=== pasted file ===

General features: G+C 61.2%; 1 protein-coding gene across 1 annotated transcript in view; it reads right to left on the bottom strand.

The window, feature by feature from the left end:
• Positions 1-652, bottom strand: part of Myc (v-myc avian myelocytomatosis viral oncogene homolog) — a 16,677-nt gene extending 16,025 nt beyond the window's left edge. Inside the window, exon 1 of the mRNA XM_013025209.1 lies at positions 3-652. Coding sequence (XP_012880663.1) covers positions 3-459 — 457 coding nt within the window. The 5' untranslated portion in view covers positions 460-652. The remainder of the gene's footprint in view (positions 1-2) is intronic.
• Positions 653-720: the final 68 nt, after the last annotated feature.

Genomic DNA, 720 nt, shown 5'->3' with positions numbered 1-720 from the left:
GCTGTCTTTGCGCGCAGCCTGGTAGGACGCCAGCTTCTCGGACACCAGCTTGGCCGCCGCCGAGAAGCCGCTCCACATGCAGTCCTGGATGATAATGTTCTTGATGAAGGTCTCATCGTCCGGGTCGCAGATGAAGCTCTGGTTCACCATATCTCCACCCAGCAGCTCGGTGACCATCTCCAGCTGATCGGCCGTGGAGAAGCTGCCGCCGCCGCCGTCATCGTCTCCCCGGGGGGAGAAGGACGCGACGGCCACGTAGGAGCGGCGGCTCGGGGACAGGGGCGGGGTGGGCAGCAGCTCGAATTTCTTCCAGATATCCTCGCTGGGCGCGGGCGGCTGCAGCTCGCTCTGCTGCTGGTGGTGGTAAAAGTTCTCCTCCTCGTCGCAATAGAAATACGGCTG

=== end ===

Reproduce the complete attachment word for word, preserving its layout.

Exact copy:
General features: G+C 61.2%; 1 protein-coding gene across 1 annotated transcript in view; it reads right to left on the bottom strand.

The window, feature by feature from the left end:
• Positions 1-652, bottom strand: part of Myc (v-myc avian myelocytomatosis viral oncogene homolog) — a 16,677-nt gene extending 16,025 nt beyond the window's left edge. Inside the window, exon 1 of the mRNA XM_013025209.1 lies at positions 3-652. Coding sequence (XP_012880663.1) covers positions 3-459 — 457 coding nt within the window. The 5' untranslated portion in view covers positions 460-652. The remainder of the gene's footprint in view (positions 1-2) is intronic.
• Positions 653-720: the final 68 nt, after the last annotated feature.

Genomic DNA, 720 nt, shown 5'->3' with positions numbered 1-720 from the left:
GCTGTCTTTGCGCGCAGCCTGGTAGGACGCCAGCTTCTCGGACACCAGCTTGGCCGCCGCCGAGAAGCCGCTCCACATGCAGTCCTGGATGATAATGTTCTTGATGAAGGTCTCATCGTCCGGGTCGCAGATGAAGCTCTGGTTCACCATATCTCCACCCAGCAGCTCGGTGACCATCTCCAGCTGATCGGCCGTGGAGAAGCTGCCGCCGCCGCCGTCATCGTCTCCCCGGGGGGAGAAGGACGCGACGGCCACGTAGGAGCGGCGGCTCGGGGACAGGGGCGGGGTGGGCAGCAGCTCGAATTTCTTCCAGATATCCTCGCTGGGCGCGGGCGGCTGCAGCTCGCTCTGCTGCTGGTGGTGGTAAAAGTTCTCCTCCTCGTCGCAATAGAAATACGGCTG